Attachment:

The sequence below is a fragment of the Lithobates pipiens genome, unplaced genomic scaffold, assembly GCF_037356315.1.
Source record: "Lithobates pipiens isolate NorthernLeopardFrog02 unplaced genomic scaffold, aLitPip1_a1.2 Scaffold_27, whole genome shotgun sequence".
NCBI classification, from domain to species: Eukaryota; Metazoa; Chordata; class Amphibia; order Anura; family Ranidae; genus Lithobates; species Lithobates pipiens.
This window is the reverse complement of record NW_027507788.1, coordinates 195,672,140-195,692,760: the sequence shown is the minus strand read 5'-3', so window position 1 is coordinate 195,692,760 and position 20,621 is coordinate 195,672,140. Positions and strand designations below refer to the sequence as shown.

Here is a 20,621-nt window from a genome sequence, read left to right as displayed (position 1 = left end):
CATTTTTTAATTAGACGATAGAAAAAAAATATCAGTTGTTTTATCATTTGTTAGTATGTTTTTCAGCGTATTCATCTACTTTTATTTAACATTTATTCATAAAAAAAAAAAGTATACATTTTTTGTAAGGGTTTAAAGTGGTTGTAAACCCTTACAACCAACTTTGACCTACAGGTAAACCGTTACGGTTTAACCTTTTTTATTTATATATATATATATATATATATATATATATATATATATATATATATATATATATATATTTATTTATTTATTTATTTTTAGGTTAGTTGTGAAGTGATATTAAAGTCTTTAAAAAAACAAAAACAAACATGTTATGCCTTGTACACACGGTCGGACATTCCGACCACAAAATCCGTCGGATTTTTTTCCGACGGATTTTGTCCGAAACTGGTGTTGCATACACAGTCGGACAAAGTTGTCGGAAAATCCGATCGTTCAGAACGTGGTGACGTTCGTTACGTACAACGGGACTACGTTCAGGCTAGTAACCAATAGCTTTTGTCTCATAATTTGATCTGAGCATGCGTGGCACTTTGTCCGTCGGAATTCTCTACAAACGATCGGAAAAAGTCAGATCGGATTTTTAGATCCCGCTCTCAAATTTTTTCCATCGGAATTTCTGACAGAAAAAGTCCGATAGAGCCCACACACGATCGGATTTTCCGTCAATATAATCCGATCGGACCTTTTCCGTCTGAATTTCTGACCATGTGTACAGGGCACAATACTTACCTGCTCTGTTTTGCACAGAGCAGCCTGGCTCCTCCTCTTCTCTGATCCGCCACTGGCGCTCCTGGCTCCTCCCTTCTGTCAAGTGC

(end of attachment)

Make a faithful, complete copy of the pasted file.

The sequence below is a fragment of the Lithobates pipiens genome, unplaced genomic scaffold, assembly GCF_037356315.1.
Source record: "Lithobates pipiens isolate NorthernLeopardFrog02 unplaced genomic scaffold, aLitPip1_a1.2 Scaffold_27, whole genome shotgun sequence".
NCBI classification, from domain to species: Eukaryota; Metazoa; Chordata; class Amphibia; order Anura; family Ranidae; genus Lithobates; species Lithobates pipiens.
This window is the reverse complement of record NW_027507788.1, coordinates 195,672,140-195,692,760: the sequence shown is the minus strand read 5'-3', so window position 1 is coordinate 195,692,760 and position 20,621 is coordinate 195,672,140. Positions and strand designations below refer to the sequence as shown.

Here is a 20,621-nt window from a genome sequence, read left to right as displayed (position 1 = left end):
CATTTTTTAATTAGACGATAGAAAAAAAATATCAGTTGTTTTATCATTTGTTAGTATGTTTTTCAGCGTATTCATCTACTTTTATTTAACATTTATTCATAAAAAAAAAAAGTATACATTTTTTGTAAGGGTTTAAAGTGGTTGTAAACCCTTACAACCAACTTTGACCTACAGGTAAACCGTTACGGTTTAACCTTTTTTATTTATATATATATATATATATATATATATATATATATATATATATATATATATATATATATTTATTTATTTATTTATTTTTAGGTTAGTTGTGAAGTGATATTAAAGTCTTTAAAAAAACAAAAACAAACATGTTATGCCTTGTACACACGGTCGGACATTCCGACCACAAAATCCGTCGGATTTTTTTCCGACGGATTTTGTCCGAAACTGGTGTTGCATACACAGTCGGACAAAGTTGTCGGAAAATCCGATCGTTCAGAACGTGGTGACGTTCGTTACGTACAACGGGACTACGTTCAGGCTAGTAACCAATAGCTTTTGTCTCATAATTTGATCTGAGCATGCGTGGCACTTTGTCCGTCGGAATTCTCTACAAACGATCGGAAAAAGTCAGATCGGATTTTTAGATCCCGCTCTCAAATTTTTTCCATCGGAATTTCTGACAGAAAAAGTCCGATAGAGCCCACACACGATCGGATTTTCCGTCAATATAATCCGATCGGACCTTTTCCGTCTGAATTTCTGACCATGTGTACAGGGCACAATACTTACCTGCTCTGTTTTGCACAGAGCAGCCTGGCTCCTCCTCTTCTCTGATCCGCCACTGGCGCTCCTGGCTCCTCCCTTCTGTCAAGTGC